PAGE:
I’m sure at this point, Abe feels something like this:

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Whether it be to luck or skill, Abe’s always come short of a win, but comes close every single time. Although he hasn’t clinched that major tournament win or qualification, he refuses to quit and just keeps pushing on [note from the editor: bless his heart]. I’ve never come close to putting up the same results as Abe, and although his losses are definitely frustrating, he never fails to bounce back. Competitive Magic can be extremely frustrating for some, especially when you put up solid, consistent results, but fall short.

For the longest time I was convinced I’d never win a PPTQ. I began playing in PPTQs about two years ago, and while I consistently put myself in top 8, I found myself walking away without a win time after time. It was heartbreaking to look back on so many tournaments, so many losses, so many weekends spent trying to grasp that qualification for the RPTQ, but I never quit. Two months ago I finally clinched a win in a Modern PPTQ where the cards fell into my favor, and that win made everything worth it.

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Shoot for the Stars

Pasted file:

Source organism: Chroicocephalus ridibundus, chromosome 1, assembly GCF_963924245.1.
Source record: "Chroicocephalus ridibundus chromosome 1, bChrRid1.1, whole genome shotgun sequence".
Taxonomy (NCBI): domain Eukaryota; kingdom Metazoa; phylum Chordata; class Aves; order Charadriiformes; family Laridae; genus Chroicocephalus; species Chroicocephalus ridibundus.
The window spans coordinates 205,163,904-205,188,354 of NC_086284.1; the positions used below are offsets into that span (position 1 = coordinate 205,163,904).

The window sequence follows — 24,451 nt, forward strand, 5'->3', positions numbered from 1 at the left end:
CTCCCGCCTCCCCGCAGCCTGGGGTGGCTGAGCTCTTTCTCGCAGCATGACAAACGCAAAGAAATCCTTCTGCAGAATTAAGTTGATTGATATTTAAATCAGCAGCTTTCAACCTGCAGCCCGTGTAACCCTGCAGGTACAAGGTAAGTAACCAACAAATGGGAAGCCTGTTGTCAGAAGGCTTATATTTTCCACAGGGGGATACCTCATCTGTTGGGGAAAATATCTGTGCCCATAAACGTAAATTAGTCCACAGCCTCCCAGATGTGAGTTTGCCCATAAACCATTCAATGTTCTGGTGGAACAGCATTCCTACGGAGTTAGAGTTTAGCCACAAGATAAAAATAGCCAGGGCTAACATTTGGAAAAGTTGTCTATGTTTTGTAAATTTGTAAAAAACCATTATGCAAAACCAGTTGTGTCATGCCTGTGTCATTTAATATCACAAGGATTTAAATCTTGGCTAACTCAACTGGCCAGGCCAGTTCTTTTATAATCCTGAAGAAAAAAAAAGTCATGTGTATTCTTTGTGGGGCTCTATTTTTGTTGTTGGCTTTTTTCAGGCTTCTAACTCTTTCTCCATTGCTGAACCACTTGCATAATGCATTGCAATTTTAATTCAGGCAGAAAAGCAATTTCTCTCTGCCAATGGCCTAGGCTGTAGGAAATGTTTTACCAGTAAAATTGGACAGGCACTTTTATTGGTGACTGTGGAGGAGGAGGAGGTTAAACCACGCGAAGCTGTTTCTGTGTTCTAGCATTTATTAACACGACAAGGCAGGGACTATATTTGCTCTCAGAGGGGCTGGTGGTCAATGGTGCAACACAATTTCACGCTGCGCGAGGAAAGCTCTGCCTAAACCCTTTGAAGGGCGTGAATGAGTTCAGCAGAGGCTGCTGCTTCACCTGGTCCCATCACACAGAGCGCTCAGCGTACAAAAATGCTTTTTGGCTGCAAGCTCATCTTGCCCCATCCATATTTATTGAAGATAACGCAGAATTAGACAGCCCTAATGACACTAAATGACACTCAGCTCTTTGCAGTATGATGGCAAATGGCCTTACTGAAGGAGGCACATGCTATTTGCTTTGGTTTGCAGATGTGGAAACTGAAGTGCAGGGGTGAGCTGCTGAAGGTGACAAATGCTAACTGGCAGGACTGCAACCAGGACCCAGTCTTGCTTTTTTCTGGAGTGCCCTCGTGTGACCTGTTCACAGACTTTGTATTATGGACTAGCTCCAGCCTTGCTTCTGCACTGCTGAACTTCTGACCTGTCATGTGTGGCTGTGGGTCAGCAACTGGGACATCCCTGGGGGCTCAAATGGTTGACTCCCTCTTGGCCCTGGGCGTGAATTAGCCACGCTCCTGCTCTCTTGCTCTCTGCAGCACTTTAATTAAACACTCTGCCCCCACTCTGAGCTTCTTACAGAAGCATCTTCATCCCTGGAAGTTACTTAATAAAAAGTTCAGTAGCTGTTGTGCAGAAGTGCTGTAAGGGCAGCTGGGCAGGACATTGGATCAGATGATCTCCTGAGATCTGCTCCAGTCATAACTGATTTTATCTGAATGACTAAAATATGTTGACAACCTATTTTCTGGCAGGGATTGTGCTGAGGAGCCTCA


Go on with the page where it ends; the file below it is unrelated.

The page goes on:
I believe it’s crucial to set goals for yourself when playing competitive Magic. One reason I love this game so much is that there’s so much room for me to improve and so many goals I want to achieve. With my first PPTQ win this year, I’m setting my sights to the Pro Tour next, and I’ve made it my goal to qualify for a Pro Tour at least once in my life. Although above I said breaks are important (and they are), never lose sight of the goal you want to achieve.

Magic is a whirlwind of emotions. Although the grind can be frustrating at times, sometimes you have to take a step back and look at the big picture. I’m so blessed to have made so many friends in New York City in the last few years, both from film school and the Magic community. While I strive to be a competitive player, I know that I can’t devote all my time to improving my game – I have to keep my priorities in check.

Burn out is something that many Magic players deal with. So next time you walk away from a frustrating loss, take a deep breath, shrug it off, and look for ways to improve. You’ll get ‘em next time.